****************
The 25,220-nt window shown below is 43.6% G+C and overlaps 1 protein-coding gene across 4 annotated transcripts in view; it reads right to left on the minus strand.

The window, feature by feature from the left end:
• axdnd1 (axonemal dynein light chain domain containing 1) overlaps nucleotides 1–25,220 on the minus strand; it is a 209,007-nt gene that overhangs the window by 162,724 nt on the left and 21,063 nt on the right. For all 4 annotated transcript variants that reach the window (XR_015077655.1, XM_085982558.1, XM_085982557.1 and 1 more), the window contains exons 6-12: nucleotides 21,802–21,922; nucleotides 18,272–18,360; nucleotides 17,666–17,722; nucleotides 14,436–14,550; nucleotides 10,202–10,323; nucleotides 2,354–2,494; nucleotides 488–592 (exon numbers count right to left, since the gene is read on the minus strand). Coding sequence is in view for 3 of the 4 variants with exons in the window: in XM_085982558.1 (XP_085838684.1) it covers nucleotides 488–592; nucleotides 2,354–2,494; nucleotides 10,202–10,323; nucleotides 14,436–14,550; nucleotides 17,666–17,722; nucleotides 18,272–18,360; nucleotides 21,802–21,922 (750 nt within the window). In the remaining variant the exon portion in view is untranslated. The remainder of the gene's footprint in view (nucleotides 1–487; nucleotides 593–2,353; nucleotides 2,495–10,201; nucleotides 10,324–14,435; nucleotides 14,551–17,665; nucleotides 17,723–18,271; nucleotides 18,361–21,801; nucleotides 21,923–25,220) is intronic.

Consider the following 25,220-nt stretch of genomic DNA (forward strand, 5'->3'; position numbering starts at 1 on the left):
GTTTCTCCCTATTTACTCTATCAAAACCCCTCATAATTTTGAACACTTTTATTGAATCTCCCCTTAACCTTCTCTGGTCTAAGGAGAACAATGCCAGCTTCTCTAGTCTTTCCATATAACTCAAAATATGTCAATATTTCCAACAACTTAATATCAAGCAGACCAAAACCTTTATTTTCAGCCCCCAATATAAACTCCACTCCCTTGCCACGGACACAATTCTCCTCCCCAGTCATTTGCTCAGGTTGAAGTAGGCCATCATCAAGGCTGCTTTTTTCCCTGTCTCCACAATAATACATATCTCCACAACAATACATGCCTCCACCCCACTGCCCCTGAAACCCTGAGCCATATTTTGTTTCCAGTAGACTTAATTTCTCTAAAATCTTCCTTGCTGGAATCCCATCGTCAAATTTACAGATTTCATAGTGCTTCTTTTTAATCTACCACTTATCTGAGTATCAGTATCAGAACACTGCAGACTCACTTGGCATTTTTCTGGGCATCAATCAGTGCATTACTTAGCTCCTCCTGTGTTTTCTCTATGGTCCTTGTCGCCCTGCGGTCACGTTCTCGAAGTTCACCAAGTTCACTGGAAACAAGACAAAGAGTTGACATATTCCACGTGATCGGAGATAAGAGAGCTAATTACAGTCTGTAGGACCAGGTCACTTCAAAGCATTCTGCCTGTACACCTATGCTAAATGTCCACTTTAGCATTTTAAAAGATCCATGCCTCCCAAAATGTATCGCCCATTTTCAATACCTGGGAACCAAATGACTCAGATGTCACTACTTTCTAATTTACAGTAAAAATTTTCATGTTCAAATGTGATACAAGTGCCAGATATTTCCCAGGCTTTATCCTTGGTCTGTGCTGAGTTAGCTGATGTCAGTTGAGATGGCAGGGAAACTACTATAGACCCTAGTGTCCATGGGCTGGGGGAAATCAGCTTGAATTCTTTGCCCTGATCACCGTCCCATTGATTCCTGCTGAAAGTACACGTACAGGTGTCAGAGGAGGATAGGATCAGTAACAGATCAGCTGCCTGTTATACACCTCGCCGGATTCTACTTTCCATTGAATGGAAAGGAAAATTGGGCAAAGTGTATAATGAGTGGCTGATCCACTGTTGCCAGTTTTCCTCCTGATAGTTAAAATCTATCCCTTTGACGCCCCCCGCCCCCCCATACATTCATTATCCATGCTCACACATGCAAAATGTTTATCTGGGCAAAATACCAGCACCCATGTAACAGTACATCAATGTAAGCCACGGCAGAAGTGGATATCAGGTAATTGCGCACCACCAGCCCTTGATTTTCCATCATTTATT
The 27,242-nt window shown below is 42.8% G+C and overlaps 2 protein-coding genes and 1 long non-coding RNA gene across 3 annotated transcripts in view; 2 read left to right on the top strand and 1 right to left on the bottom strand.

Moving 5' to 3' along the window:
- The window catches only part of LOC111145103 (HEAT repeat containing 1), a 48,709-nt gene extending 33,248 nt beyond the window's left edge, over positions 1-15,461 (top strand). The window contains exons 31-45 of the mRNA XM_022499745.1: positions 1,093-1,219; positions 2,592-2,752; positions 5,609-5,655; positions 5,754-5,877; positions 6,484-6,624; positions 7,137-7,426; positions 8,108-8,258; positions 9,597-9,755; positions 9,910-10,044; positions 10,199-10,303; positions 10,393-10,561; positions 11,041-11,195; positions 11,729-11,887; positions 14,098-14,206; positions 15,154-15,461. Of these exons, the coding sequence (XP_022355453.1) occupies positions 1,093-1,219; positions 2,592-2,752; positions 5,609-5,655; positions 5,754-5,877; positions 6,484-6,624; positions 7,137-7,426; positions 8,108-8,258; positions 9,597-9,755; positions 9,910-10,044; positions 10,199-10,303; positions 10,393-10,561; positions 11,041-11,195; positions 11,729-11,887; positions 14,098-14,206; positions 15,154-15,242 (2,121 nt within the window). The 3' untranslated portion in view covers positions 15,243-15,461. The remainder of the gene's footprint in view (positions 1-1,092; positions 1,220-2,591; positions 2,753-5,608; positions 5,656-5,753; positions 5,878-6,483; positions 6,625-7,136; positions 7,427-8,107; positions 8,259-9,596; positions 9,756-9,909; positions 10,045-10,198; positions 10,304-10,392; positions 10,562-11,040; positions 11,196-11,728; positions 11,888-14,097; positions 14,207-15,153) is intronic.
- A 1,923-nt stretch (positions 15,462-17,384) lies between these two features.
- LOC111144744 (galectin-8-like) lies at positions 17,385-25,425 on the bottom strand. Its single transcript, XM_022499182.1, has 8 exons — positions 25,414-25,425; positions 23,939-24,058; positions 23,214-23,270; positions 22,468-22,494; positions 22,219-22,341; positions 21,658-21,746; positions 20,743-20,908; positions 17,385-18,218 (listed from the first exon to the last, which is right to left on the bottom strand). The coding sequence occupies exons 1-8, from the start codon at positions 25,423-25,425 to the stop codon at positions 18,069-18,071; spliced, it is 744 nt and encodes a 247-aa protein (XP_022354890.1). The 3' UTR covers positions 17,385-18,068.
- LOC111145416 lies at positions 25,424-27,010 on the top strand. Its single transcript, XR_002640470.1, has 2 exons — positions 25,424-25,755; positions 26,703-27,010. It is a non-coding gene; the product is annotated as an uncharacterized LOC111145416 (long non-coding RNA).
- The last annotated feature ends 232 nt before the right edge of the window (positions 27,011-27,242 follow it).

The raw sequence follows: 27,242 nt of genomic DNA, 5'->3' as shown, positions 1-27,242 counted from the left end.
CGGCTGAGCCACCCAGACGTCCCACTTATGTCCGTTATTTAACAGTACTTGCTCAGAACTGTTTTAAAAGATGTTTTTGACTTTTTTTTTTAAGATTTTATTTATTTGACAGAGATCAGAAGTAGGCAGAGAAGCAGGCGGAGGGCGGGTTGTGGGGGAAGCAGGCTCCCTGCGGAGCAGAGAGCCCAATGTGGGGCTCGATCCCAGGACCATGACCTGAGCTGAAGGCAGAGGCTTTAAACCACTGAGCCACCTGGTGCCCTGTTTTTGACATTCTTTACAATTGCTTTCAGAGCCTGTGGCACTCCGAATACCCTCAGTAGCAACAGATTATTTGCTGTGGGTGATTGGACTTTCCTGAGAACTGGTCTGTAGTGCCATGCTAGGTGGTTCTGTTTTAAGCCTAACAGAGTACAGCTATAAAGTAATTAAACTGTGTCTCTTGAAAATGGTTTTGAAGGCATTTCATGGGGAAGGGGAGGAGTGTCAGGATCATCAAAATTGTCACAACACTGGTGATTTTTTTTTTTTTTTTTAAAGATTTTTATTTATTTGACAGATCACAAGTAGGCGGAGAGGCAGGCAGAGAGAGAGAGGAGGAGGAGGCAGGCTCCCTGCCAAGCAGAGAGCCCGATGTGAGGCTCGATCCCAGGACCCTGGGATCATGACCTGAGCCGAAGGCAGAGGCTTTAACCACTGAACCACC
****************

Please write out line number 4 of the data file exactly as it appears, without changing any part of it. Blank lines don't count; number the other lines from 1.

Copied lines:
Consider the following 25,220-nt stretch of genomic DNA (forward strand, 5'->3'; position numbering starts at 1 on the left):